In this article you will learn everything about formula auditing. It is especially about Trace Precedents and Trace Dependences which can help you to understand what is going on in the worksheet.
Formula Auditing is a feature in Excel that allows users to check and evaluate the formulas in their spreadsheets to ensure accuracy and troubleshoot errors. It helps users to understand how formulas are working and identify any mistakes in the calculation process.
In the Formulas tab you can see a section called Formula Auditing. They include:
- Trace Precedents: This tool allows users to identify all the cells that contribute to a formula in a particular cell.
- Trace Dependents: This tool allows users to identify all the cells that are affected by a particular cell.
- Evaluate Formula: This tool allows users to see how Excel is calculating a particular formula step-by-step.
- Error Checking: This tool checks the entire workbook for any errors and provides suggestions to correct them.
- Watch Window: This tool allows users to monitor the value of a specific cell or formula while working on a different sheet or workbook.
By using these Formula Auditing tools, users can easily identify and fix errors in their spreadsheets, ensuring accurate calculations and reducing the risk of mistakes in important data analysis.
Trace Precedents – which cells using this formula?
Commands contained there in provide an analysis of the formulas from your workbook. For example, in a situation when you are in a cell that contains a specific formula, and you want to check the cell to which it refers. Then you can use the Trace Precedents command. This will display the arrows from all the cells that are used in the formula to cells analyzed.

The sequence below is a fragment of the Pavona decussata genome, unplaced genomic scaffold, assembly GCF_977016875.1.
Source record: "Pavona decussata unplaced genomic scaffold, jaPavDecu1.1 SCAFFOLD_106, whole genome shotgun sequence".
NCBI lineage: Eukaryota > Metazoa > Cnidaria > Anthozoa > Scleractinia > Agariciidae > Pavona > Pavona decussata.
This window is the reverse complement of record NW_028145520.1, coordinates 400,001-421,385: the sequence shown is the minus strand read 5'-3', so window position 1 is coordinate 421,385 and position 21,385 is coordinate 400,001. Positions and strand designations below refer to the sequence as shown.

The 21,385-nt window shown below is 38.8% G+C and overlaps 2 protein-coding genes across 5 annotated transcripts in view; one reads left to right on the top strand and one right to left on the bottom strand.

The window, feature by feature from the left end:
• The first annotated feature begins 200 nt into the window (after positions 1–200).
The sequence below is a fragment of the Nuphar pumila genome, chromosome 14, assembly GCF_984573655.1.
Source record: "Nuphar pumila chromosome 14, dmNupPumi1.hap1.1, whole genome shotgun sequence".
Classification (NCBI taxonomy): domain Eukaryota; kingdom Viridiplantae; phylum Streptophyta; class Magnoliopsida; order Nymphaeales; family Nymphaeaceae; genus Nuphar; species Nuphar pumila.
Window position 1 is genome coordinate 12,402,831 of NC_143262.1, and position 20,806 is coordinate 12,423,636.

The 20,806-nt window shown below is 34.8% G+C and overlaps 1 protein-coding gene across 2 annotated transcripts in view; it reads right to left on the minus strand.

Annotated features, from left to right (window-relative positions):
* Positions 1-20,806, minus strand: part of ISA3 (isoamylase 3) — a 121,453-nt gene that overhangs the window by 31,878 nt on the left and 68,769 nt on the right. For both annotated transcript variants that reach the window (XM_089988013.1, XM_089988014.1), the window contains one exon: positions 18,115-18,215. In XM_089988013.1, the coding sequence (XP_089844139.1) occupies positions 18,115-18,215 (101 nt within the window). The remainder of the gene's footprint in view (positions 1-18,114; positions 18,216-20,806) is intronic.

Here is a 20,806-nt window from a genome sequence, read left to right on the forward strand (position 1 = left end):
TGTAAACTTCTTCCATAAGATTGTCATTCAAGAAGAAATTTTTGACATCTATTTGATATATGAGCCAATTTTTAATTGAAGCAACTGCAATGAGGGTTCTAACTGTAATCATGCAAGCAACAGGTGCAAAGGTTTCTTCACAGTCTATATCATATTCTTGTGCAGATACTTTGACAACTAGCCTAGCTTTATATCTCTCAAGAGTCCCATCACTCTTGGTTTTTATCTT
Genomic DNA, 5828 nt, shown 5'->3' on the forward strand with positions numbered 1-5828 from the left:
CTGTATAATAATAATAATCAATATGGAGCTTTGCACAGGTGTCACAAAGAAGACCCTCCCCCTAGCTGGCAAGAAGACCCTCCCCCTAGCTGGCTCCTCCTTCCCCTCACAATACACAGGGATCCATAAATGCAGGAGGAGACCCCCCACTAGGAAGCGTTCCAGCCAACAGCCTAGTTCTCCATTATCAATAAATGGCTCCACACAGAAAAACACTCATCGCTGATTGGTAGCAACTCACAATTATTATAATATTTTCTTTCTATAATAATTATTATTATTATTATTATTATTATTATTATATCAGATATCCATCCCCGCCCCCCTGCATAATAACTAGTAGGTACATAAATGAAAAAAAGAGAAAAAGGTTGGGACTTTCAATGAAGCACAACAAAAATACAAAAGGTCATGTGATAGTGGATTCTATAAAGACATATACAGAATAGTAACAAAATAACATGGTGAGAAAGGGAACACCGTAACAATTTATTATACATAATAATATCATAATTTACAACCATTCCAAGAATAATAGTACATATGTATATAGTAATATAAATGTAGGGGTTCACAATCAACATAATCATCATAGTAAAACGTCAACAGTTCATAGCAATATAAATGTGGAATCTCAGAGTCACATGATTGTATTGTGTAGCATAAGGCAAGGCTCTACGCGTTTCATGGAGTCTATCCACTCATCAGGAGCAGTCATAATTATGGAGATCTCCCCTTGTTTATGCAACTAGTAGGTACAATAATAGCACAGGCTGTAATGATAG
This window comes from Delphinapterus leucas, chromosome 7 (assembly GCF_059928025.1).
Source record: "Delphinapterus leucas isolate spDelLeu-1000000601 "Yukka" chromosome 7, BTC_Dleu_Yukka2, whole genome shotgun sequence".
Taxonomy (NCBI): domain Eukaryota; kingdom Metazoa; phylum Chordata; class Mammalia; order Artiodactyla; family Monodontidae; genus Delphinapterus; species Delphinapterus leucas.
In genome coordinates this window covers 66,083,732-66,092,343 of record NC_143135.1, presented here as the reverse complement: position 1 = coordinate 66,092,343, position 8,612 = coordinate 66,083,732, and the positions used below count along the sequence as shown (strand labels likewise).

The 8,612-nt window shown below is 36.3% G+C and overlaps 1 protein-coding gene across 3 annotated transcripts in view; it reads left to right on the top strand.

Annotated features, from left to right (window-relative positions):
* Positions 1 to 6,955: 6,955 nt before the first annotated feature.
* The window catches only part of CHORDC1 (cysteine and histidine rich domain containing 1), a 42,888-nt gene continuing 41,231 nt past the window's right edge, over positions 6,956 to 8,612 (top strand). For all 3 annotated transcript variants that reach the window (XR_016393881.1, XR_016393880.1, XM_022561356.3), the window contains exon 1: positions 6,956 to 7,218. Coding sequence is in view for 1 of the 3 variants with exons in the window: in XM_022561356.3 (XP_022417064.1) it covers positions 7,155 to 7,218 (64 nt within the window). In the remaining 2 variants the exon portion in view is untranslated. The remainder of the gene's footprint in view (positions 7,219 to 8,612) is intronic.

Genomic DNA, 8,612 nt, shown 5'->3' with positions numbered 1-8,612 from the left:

Excel tells us, from which the data depends on our formula by selecting the color cell source. Below cell C2 is directly dependent on B2 and C12.
Using the same function again, Excel puts another arrow until the all the cells with formulas that have an influence on our cell, will be referred to their predecessors.
Using Trace Precedents can help you understand the structure of your spreadsheet and identify any potential errors or issues with your formulas. It’s a powerful tool for debugging and troubleshooting complex worksheets.
Tracking dependencies – which formulas use this cell?
The dependency tracking shows that cells depend indicated, the opposite of tracking predecessors. To do it use the Trace Dependents button.
The following example shows how the cells change, if you change the value in cell B2.
Using Trace Dependents can help you understand the impact of a change in a cell on other cells in your spreadsheet. It’s a powerful tool for identifying potential issues or unintended consequences of your calculations.
You can remove arrows clicking Remove Arrows button.
This button will show formulas in cells instead of results of formulas.